The film “Dirty Dancing” offered a glimpse of 1960’s resort life–however, without the fictional love-nest escapades.

Thanks for allowing me to reminisce about Catskill Mountain Polish Resort Life, ’67 Style.

— Allen B. Simons

Thank you, Allen, for sharing those memories and the photographs below.

Hover over any gallery photo for a description. Click on the bottom right photography of any gallery for an enlarged slide show.

Here’s Allen’s glossary for his photos:

I have found a collage of images. The upper postcard pic duplicates yours; the red-white building with the main lobby, upstairs guest rooms and downstairs enclosed pool.

The next postcard pic is the stage, dance floor and seating-in-the-round inside the circular bar-lounge building a short distance from that main building. There were nightly Polka bands, magicians, and other type entertainment.

The next two pics are of us college students — Charlene from Ohio and Cheryl from Florida, who worked as maids, and myself, Allen from Texas, the head dishwasher.

I also found a pic of my trusty old “gray battleship” 1954 Dodge that I drove to Valley View. Perhaps not as cool in 1967 as Charlene’s yellow 1967 Mustang, ours were the only cars driven to the Catskills.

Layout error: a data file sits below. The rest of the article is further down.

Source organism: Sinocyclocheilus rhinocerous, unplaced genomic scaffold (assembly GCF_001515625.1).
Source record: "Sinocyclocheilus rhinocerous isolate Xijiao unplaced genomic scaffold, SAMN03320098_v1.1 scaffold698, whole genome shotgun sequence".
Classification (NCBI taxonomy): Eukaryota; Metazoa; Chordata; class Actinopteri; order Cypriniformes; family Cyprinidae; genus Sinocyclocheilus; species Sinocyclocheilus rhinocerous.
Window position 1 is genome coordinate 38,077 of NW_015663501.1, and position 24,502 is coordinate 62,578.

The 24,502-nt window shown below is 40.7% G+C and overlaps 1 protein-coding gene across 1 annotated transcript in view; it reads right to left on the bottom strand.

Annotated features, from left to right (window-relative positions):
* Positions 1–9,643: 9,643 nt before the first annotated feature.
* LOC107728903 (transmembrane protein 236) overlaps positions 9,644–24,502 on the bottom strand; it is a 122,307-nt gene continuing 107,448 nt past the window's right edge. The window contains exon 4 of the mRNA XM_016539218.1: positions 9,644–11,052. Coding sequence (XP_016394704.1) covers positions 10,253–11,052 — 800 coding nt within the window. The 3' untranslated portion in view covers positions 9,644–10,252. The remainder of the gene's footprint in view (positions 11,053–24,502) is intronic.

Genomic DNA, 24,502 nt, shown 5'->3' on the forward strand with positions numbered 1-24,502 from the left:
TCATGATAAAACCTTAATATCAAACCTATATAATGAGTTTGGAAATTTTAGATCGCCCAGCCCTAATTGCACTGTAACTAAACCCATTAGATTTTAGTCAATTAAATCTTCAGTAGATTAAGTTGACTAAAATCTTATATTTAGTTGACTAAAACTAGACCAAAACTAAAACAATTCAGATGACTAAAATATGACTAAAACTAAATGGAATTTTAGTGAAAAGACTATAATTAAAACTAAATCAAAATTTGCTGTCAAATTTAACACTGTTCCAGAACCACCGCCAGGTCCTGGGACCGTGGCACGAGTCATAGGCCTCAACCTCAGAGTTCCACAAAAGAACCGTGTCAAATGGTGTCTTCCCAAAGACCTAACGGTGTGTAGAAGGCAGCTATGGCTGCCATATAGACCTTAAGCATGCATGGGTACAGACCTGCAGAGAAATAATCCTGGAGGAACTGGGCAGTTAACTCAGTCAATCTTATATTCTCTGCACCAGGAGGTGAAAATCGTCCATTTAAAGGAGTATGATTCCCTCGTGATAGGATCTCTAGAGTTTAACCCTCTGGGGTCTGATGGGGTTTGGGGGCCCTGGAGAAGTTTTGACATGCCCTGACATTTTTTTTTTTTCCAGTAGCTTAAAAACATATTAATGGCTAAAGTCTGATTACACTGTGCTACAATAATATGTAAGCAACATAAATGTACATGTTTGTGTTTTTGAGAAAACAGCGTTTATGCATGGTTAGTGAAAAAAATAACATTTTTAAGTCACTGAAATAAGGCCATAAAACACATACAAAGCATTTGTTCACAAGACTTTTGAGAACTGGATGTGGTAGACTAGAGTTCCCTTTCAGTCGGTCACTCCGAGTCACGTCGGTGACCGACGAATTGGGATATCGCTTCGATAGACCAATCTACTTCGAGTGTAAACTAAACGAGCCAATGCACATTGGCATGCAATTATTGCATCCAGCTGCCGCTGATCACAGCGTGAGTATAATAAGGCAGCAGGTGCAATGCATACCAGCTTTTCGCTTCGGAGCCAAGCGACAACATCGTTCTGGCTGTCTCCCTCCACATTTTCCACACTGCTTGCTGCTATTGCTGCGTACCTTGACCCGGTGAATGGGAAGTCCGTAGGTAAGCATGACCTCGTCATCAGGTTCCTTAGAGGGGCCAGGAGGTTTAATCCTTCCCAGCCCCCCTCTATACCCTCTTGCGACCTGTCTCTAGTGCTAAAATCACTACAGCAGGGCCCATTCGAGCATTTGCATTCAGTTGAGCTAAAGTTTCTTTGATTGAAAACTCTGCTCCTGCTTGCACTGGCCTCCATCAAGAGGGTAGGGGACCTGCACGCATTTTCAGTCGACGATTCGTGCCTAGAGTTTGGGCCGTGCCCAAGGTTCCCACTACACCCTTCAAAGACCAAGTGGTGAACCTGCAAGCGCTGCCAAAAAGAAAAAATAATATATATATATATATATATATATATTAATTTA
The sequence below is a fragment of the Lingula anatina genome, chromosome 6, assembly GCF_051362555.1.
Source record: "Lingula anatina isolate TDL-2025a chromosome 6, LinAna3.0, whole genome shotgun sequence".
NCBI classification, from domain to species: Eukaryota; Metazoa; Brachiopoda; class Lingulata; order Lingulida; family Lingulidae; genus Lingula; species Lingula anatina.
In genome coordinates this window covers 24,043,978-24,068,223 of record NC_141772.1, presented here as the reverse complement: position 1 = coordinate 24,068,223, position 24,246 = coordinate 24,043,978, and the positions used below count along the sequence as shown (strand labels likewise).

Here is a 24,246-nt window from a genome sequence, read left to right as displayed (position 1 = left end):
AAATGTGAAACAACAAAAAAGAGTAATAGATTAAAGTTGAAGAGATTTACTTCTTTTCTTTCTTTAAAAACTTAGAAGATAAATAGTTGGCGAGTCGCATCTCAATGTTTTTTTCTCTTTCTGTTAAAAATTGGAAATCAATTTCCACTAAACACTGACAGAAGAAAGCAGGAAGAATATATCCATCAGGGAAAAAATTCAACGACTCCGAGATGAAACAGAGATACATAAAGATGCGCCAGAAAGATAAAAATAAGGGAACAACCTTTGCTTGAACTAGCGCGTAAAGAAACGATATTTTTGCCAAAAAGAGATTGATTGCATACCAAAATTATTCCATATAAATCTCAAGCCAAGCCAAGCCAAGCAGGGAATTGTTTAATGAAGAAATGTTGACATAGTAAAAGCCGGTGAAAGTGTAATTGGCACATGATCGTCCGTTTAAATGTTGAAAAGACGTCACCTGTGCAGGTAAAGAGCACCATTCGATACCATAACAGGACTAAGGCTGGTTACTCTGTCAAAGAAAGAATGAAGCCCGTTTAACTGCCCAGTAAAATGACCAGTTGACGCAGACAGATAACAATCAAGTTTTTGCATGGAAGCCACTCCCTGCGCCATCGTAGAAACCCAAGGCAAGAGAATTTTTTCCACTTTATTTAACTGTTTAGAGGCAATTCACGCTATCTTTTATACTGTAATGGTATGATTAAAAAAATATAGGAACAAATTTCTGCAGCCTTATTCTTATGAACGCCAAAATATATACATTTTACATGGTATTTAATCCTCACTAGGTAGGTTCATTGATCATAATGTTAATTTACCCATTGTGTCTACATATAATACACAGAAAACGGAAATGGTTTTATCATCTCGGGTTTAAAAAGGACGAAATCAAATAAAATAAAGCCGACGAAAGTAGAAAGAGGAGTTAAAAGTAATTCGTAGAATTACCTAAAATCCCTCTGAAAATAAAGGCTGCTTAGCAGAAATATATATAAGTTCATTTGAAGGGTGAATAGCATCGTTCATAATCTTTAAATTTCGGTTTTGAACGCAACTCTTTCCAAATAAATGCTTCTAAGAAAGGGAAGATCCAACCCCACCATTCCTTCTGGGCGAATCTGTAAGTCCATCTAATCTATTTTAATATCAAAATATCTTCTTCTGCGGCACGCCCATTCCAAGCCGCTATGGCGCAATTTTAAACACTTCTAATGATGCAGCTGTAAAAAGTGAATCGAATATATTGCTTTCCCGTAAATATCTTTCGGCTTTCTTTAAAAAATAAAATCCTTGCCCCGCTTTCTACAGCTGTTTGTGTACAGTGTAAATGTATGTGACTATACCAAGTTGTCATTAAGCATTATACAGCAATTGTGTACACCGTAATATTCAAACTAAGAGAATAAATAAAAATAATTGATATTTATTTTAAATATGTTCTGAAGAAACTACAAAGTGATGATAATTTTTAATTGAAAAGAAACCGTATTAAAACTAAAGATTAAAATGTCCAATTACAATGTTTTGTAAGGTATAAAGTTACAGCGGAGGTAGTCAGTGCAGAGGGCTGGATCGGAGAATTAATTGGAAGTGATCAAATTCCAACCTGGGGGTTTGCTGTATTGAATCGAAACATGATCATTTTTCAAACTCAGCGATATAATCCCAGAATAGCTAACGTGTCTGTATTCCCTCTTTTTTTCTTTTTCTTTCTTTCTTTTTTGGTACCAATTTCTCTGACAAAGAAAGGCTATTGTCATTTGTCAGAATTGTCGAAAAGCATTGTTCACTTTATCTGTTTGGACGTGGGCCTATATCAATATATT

Allen was really excited about his time in the Catskills. On he went to me in another email.

All of the students worked six days, so we had little time to drive around.

We did find a local bar, Danny’s, about a half mile down the hill from Valley View. It featured a pool table, juke box –remember “Light My Fire” by the Doors? — and small beers for 25 cents, sold to all of us legal-to-drink 18-year-olds.
Two or three of us worked the lounge for five days, so we looked forward to the walk down the hill.

Here was my daily schedule:

Up at 5 a.m. daily with the other two dishwashers. Our job was to hand peel 50 to 100 pounds of onions and potatoes and 50 pounds of carrots before breakfast at about 6:30 a.m. The other students, consisting of waiters, housekeepers, lawn boys, etc. were exempt from kitchen duty.

Breakfast, then start washing dishes at 7 a.m. Valley View spent the money on a fabulous 23-foot-long, conveyor-type Hobart machine. We loaded the dirty dishes vertically in the plastic spines of the conveyor, which carried them through rinsing, washing, rinsing at 180-degrees then the hot dishes were removed at the end. We rotated that position because of the heat on our hands — yes, callused developed in a short time. We tried Playtex gloves, but since they never dried, we experienced terrible rashes from the bacteria left inside them!